Rooftop Prince blends mystery, fantasy, crime solving, revenge, and complicated love stories with a seamless flow that leaves fans begging for more. The mystery of the queen’s death in the past and the disappearance of Tae-Yong in the present are at the heart of this time travel drama. This part of the plot pulls the viewer in as the story begins to unfold from both sides of each mystery, and as a viewer, you find yourself playing detective in your own right. Mysteries are always a fun addition to any drama and Rooftop Prince hits it out of the park. Even though you already know what happened to Tae-Yong, thanks to a scene at the beginning of the drama, when it comes to the mystery of the queen’s death, you are left in the dark until the very end. And may I say, what an ending!
With comedy that runs from utter silliness to situational, obvious to subjective, and reoccurring themes to great one-liners, Rooftop Prince repeatedly leaves the viewer in stitches. Many of this dramas iconic scenes are centered around the comedic aspects of the story. From the beginning when our time travelers first arrive in the present day, they have to adjust to the oddities of their new surroundings, deal with social and language differences, and learn a new way of thinking and even dressing. Like the proverbial fish out of water, our four heroes experience situations that delivers comedy as well as poignancy. The elevator scene has become an iconic scene from Rooftop Prince, and as any fan of the drama will tell you, it’s absolutely hilarious.
The onscreen chemistry between Park Yoochun and Han Ji Min is palpable, causing the viewer to be drawn into their love story and making one want to scream “Just tell her you love her already!” and “Please let this drama have a happy ending!” Park Yoochun has been quite active in acting in the last year or so, and every time he picks up a new drama we get to delve further into his acting abilities and potential. As a fan of his music, I cannot say I didn’t go into this drama unbiased; but as I took a step back and analyzed this drama as a K-drama watcher and not as a K-pop fan, I found that I was seriously impressed with how well Yoochun’s acting has improved in the short amount of time from his last drama. Han Ji-Min gives an excellent performance as Park Ha and brings to the screen her great emotional acting alongside great comedic timing.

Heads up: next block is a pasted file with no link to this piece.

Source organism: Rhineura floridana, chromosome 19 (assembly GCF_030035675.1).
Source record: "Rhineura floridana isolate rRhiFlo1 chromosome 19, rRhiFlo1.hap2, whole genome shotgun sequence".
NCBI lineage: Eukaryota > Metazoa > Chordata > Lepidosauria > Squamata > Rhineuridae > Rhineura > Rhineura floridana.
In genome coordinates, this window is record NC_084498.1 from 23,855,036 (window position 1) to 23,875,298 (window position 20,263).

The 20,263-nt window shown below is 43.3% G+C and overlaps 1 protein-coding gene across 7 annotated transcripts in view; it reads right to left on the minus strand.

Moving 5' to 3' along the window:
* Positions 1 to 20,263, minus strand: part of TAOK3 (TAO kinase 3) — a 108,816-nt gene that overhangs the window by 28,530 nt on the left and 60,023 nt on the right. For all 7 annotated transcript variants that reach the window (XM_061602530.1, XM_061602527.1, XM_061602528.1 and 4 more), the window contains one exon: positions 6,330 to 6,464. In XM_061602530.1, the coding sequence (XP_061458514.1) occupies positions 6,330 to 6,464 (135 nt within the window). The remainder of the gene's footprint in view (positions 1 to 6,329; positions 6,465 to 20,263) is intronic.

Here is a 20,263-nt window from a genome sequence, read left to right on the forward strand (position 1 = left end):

The underdog smash hit of 2012 definitely belongs to tVN’s flashback-centered drama Answer Me 1997 (Reply 1997). Set in the present day, the drama tells the story of Yoon Yoon-je (played by solo vocalist Seo In Guk), Sung Shi-won (Jung Eun-ji), and four of their friends from Pusan who reunite in 2012 and reminisce over their times as high school students.
Flashing back to the 90’s, the era when artists like H.O.T and Sechs Kies were the kings of the K-pop movement, the drama examines the extreme nature of the emerging fan mentality of first generation K-pop fans while telling a great story about how the six friends have changed and evolved since their high school years. Yoon-je and Shi-won have been close since early childhood. Always together, always having each others back, they each consider one another as their true siblings.
As they begin to grow and mature into their teenage years, Yoon-je realizes that Shi-won has now become his first love, and even though she doesn’t feel the same, Yoon-je pursues her. After a disagreement and misunderstanding between the two, they go their separate ways and reunite years later. More mature yet still harboring his latent love for Shi-won, Yoon-je starts trying to just ignore her, but as time passes he can’t help but be drawn back to her.